Bolt-It-On Trailer Tie-Down Bar - Dirt Rider Magazine

Before the Bolt-It-On tiedown system arrived, when we jammed a lot of bikes into the Dirt Rider Gearbox trailer, it looked like some strange giant spider with a nylon-strap web had attacked the bikes. It wasn't pretty or quick, but it did work.The Bolt-It-On system actually doesn't bolt on. Nothing is permanently bolted to the trailer. The system starts with a beefy square-section bar (standard sizes ranging from 67 inches to 96 inches wide, and custom widths available) with holes in it. You order the bar to fit your trailer. All of the accessories required slide onto the bar, and they lock into the holes. Each part has a spring-loaded knob to pull up, and that allows it to be slid onto the bar and located. Releasing the knob locks it in place. Each system comes with at least one tiedown chock, tiedown loops, two triangular legs and two long hooks that are threaded on the opposite end. You position the triangular feet near each end of the bar, and they provide the stability for the system. Close to the feet should be a D-ring in the floor to attach the threaded hooks, too. Make sure the hooks are pulling straight. Threading the hooks tight plants the feet and the bar solidly. All that is left is to slide the various chocks and hooks to the optimum spot, lock them in and tie the bikes down. You may set the bar up to tie bikes to both sides. That was our plan, but there were no D-rings in a position to allow that in our trailer. Perhaps later we will add some, but for now the bar allows three bikes to tie easily, and four if you use a little care. When we get to the ride site, the bar is out in five minutes or less, carried easily by one person, and the floor space is all clear to set up the living space. Nice! We went to one ride with four bikes, but handed off one there. In 30 seconds the bar was configured for three bikes.

We have no complaints with the bar at all. It is on the pricey side, but the slide-lock components must be expensive to make compared to bolt-on or weld-on items. The system starts at $279, and our system would have been $359 for the three-bike setup plus two additional wheel chocks at $40 each and one additional extended wheel chock at $55. As it turned out we needed only the single extra extended chock until we mount new D-rings (Bolt-It-On also sells heavy-duty D-rings). The fact that the makeup of the bar is nearly endlessly variable is nice as well. Once we saw the weight the bar would hold, we climbed under the trailer to check the mounting of the stock D-rings. If we were planning on hauling street bikes or hitting rough roads, we'd make sure the D-rings were mounted to the frame rails under the trailer. The Gearbox D-rings are screwed into the frame rails, but we'd want them bolted for max confidence.The Bolt-It-On is a strong, good-looking product that is a genuine no-tools install for any trailer that doesn't need the D-rings mounted/remounted. And it carries bikes in close proximity while keeping them from touching. Basically, doing just what it is supposed to do. We used the bar in a toy-hauler type trailer, but it could easily work for enclosed cargo, utility and flatbed trailers. -Karel Kramer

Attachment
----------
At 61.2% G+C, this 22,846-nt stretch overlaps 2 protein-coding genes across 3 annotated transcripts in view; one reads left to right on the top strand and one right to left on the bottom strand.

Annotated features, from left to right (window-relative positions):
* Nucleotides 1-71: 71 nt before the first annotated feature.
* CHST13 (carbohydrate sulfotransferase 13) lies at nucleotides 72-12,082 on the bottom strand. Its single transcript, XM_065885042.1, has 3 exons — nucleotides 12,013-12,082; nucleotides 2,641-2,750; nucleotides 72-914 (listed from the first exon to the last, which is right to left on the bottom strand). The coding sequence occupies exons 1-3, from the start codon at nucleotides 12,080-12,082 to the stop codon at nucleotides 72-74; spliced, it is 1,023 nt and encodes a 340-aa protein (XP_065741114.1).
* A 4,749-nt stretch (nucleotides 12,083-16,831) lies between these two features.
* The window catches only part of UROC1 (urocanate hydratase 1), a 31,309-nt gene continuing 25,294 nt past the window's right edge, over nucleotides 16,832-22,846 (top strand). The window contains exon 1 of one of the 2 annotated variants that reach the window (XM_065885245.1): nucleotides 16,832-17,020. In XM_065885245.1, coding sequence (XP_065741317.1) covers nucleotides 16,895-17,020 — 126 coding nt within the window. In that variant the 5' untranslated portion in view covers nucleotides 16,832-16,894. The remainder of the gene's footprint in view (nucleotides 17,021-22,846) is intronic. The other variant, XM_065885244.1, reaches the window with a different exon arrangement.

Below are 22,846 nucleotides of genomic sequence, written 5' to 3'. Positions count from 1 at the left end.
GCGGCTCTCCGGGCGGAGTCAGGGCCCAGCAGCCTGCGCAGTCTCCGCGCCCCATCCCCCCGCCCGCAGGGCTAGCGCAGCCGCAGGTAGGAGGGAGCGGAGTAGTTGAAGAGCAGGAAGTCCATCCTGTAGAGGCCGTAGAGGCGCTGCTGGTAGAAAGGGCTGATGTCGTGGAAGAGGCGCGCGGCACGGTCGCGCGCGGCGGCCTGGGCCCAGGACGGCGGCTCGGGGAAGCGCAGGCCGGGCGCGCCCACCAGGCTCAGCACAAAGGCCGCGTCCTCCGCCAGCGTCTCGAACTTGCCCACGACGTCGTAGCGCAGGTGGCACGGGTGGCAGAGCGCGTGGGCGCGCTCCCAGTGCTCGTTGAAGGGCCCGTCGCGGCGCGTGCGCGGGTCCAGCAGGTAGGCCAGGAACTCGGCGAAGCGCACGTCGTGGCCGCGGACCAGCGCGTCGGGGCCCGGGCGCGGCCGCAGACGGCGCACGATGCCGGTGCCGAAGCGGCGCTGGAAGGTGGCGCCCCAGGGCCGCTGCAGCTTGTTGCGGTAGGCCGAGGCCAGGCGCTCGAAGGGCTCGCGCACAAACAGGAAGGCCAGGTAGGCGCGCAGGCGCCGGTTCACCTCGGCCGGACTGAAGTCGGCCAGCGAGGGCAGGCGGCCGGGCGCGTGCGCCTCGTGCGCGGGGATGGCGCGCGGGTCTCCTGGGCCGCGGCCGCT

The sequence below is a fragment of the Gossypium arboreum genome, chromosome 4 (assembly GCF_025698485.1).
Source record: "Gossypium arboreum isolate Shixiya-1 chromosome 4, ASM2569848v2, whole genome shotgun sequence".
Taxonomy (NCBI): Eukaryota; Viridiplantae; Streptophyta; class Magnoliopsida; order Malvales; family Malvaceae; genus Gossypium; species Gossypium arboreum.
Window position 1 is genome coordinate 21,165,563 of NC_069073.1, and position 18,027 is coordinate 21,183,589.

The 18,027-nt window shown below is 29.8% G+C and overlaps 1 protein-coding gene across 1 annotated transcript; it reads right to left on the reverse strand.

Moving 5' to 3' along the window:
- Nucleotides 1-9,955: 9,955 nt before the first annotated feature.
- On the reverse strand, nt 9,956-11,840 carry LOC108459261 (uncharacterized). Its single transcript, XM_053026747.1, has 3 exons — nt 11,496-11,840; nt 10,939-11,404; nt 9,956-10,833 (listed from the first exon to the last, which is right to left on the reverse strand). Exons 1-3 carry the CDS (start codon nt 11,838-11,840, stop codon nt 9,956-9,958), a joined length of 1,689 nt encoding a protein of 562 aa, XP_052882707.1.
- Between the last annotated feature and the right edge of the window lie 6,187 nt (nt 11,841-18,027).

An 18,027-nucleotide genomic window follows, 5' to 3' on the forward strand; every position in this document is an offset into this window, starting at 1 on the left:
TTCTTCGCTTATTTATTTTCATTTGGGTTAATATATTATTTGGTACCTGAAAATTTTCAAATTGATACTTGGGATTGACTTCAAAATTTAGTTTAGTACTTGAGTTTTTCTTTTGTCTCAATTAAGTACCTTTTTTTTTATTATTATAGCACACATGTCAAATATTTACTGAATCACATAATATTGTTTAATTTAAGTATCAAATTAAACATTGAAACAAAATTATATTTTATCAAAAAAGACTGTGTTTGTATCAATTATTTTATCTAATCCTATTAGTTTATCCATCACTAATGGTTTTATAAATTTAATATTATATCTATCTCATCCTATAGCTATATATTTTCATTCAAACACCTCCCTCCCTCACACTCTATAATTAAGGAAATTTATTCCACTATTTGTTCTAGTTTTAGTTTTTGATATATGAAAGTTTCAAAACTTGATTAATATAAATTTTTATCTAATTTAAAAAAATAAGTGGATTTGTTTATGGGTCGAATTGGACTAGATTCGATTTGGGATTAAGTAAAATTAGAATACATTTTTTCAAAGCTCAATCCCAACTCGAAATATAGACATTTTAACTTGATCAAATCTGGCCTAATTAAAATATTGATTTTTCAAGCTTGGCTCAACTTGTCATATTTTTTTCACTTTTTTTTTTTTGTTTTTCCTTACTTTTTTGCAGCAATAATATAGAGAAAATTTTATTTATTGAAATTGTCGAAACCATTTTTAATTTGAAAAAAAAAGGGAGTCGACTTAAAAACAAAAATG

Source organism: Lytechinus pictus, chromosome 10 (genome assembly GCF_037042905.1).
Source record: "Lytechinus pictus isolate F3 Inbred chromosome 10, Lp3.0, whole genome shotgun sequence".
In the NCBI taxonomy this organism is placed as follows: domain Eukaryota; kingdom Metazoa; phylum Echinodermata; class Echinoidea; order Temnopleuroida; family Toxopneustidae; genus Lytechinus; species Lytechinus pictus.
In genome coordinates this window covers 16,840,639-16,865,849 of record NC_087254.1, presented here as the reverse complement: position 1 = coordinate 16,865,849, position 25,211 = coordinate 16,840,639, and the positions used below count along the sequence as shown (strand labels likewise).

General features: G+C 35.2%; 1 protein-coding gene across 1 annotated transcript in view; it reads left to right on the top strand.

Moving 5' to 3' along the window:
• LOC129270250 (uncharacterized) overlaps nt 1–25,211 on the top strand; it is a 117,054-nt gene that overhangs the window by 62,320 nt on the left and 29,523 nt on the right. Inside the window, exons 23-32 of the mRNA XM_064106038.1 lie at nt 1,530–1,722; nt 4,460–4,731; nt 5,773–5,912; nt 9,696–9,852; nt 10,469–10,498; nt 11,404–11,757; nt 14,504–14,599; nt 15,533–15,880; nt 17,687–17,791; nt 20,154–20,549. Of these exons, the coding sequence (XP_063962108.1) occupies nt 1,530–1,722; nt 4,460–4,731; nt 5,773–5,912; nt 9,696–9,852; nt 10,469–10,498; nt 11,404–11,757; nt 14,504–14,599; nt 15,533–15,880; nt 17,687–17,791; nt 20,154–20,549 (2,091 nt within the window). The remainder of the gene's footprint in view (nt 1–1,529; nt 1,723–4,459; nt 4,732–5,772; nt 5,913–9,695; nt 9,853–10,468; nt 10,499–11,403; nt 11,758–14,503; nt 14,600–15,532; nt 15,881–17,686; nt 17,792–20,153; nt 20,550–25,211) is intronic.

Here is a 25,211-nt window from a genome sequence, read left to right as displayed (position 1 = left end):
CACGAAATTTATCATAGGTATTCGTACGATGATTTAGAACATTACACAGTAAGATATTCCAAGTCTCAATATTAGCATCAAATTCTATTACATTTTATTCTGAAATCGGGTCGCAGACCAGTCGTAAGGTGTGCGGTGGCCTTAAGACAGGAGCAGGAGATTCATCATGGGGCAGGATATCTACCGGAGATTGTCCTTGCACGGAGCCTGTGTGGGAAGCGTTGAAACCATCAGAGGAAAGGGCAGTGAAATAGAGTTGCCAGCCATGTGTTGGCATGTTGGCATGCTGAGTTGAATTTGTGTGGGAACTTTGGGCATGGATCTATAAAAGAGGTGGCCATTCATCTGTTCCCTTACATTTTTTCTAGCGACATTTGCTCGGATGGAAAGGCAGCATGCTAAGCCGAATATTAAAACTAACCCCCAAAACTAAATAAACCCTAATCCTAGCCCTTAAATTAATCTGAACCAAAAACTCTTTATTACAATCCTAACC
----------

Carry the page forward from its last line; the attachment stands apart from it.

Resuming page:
||| |---|---| |HARD PARTS|91.0| |Installation|19/20| |Function|48/50| |Durability|10/10| |Design|7/10| |Price|7/10|

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